Thursday, 27 November 2014

SCR and traps can revitalise old buses - Ricardo

Latest research from Ricardo shows that “some of the oldest vehicles” can also be the cleanest, if retrofitted with SCR and regenerating particulate traps.
Ricardo, working with Horiba Automotive Test Systems and Horiba UK of Moulton Park, Northampton, UK, have carried out measurements on an older Euro III bus that has been recently retrofitted with a selective catalytic reduction (SCR) and a continuously regenerating particulate trap system.  

The tests, examining real-world emissions of buses operating through a known pollution hot spot in Brighton city centre, form a follow-up to Ricardo’s published results earlier in the year demonstrating the important role that improving traffic flow can have upon reducing NOx emissions.

The study focused on a range of buses of the Go-Ahead Group including Euro IV, Euro V conventional and Euro V hybrid powered vehicles based in Brighton and Hove on the south coast of the UK.

Testing of the older retrofitted vehicle was carried out on the same route used in the previous study. This route traverses Brighton and Hove through the ‘pollution hot spots’ and covers a total of 18km (9km in each direction) with significant gradients throughout.

The bus, instrumented with Horiba’s advanced portable emissions monitoring system (PEMS), was artificially loaded with ballast representing a 70 per cent passenger load.

Multiple trips were conducted in normal traffic during business/shopping hours, stopping at regular bus stops in a similar manner to normal passenger service.

Tests showed that when averaged across the route, total emissions results of the Euro III retrofitted bus were substantially below those of all of the other buses tested, including the Euro V hybrid vehicle.

Data indicated that of the nitrogen oxides remaining in the exhaust, the NO2 fraction was substantially reduced to below 10 per cent of total NOx.

However, the retrofitted after-treatment system required a considerable period of warm-up before its full emissions control functionality could be achieved (typically 5 - 10 minutes from cold start).

This could have important operational implications for bus operators having depots in, or close to, low emissions zones. Scope was also seen both for further optimization of the system calibration by improving the dosing of the SCR system in uphill stop-start traffic, and improving thermal management of the exhaust.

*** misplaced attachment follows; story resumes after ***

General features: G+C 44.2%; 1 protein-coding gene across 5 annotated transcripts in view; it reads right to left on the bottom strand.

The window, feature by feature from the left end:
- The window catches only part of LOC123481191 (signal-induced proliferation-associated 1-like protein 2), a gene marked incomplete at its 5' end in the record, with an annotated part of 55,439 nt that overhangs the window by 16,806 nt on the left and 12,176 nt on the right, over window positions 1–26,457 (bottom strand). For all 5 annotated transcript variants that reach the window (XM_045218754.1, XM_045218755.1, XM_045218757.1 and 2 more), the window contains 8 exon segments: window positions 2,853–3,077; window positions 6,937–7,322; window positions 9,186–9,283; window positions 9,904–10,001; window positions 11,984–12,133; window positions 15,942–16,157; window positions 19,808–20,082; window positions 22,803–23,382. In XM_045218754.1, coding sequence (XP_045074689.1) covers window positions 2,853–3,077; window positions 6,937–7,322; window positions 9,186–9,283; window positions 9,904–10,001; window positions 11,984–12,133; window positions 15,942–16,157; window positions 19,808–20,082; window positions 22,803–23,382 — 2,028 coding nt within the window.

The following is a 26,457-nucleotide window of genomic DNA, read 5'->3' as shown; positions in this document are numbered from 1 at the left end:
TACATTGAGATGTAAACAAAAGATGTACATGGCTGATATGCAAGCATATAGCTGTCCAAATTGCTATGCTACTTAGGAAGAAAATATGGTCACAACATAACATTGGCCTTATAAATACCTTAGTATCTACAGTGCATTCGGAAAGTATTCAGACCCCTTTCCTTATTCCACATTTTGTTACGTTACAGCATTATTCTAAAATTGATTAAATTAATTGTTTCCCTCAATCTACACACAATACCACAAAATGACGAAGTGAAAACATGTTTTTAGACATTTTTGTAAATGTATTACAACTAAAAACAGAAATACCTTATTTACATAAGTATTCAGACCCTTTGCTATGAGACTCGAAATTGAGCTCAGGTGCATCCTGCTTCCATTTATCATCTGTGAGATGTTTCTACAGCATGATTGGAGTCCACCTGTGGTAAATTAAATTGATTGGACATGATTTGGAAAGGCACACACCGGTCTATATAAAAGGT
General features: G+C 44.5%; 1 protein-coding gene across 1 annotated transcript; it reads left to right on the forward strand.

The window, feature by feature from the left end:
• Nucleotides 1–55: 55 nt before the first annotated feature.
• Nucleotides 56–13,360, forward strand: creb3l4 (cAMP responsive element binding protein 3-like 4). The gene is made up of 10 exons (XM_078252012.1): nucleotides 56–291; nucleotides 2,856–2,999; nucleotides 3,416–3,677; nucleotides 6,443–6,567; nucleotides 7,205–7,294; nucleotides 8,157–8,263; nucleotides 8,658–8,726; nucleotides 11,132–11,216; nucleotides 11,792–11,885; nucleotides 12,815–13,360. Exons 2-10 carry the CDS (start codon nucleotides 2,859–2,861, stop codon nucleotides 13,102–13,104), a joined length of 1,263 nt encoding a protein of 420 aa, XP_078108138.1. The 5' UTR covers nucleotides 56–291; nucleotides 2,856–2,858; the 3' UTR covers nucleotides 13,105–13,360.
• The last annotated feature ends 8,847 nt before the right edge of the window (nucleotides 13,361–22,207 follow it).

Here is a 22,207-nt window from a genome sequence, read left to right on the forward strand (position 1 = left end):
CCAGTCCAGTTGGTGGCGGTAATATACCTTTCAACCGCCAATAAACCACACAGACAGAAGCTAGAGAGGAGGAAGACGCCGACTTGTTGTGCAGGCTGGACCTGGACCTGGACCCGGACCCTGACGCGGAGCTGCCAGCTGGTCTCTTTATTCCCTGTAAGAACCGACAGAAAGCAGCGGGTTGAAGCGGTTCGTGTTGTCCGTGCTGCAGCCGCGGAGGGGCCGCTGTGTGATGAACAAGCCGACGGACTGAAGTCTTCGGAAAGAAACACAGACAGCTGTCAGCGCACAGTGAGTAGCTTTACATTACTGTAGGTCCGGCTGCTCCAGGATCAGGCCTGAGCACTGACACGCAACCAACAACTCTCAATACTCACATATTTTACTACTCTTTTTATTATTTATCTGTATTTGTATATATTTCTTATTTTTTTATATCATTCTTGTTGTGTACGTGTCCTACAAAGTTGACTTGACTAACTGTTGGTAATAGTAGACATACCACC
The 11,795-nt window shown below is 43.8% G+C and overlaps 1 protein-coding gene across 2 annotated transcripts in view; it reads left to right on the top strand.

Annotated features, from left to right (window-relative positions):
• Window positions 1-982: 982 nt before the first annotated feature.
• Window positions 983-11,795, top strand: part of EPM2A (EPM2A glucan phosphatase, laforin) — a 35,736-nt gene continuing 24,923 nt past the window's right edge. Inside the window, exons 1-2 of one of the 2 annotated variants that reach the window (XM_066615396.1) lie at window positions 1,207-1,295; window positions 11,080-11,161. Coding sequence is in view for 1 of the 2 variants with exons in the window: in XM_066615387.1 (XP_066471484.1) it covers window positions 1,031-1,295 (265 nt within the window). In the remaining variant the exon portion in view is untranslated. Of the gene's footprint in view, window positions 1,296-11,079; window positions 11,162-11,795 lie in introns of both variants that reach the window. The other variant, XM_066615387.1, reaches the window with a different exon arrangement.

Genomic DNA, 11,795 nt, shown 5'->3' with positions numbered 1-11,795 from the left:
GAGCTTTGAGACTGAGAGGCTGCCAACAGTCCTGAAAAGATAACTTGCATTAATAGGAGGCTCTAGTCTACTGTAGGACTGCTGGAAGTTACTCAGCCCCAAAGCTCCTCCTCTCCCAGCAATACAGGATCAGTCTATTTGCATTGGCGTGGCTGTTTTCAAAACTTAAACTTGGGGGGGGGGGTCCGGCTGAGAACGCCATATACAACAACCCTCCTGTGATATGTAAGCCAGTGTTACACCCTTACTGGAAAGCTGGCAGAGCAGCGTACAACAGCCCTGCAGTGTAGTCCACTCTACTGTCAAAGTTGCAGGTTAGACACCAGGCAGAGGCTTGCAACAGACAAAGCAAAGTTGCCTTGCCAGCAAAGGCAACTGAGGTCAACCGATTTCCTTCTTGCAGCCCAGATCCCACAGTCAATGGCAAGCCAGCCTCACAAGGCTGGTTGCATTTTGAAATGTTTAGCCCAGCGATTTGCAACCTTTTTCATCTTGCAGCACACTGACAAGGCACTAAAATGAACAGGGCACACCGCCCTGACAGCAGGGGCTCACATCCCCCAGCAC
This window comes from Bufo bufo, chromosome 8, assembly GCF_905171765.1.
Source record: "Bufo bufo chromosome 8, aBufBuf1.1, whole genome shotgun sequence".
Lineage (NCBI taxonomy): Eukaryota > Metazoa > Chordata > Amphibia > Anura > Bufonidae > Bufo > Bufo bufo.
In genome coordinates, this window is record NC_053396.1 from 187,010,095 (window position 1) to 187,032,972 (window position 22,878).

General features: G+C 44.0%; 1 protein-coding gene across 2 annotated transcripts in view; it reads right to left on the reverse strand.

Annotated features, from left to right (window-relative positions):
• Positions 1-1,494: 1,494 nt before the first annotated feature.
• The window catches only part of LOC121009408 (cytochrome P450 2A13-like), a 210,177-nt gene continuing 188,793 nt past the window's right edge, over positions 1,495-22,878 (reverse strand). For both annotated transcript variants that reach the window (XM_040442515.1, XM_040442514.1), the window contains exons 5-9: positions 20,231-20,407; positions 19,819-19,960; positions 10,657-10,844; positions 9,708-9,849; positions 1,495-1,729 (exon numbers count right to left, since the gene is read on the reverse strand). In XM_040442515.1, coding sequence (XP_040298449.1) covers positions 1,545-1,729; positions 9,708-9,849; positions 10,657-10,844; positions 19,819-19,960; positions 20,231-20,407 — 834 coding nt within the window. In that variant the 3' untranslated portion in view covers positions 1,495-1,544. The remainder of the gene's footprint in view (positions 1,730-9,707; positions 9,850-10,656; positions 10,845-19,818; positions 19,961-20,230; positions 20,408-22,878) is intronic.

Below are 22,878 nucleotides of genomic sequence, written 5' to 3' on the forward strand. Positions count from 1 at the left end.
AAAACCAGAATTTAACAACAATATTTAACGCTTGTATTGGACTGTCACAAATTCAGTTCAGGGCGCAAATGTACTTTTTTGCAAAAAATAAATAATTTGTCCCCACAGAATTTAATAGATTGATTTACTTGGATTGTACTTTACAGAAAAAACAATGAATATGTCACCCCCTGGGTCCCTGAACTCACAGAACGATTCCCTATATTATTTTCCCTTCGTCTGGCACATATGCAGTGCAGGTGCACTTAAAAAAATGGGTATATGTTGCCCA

“Results of this additional study challenge the conventional received wisdom that newer vehicles are always better in terms of their emissions,” noted Ricardo manager of after-treatment and chemical analyses, Jon Andersson. “While there is some scope for improvement of the installed system, the Euro III retrofit bus equipped with SCR (selective catalytic reduction) and continuously regenerating particulate trap, produced significantly lower NOx emissions than all other vehicles tested, including a Euro V hybrid.”

“As bus operators attempt to balance their fleet replacement cycles with the imperative to reduce pollution and hence improve urban air quality, the optimal use of retrofit clean technologies of this nature may be an attractive and highly effective alternative to the early replacement of older vehicles,” he added. “Local authorities are examining the potential of such retrofit solutions in the rules governing future low emissions zones, as these may provide a highly practical path to reducing emissions at source.” 

1 comment:

Alan Bunting said...

I'd like to know more about the ongoing state of the DPF as regards carbon build-up. Past experience, especially in inner London, has shown that old diesel vehicles, notably buses and taxis on stop-start operation, when retrofitted with catalysed DPFs of the Johnson Matthey CRT type, suffer filter clogging. The exhaust and hence the catalyst doesn't get hot enough to keep pace with the high volume of emitted particles.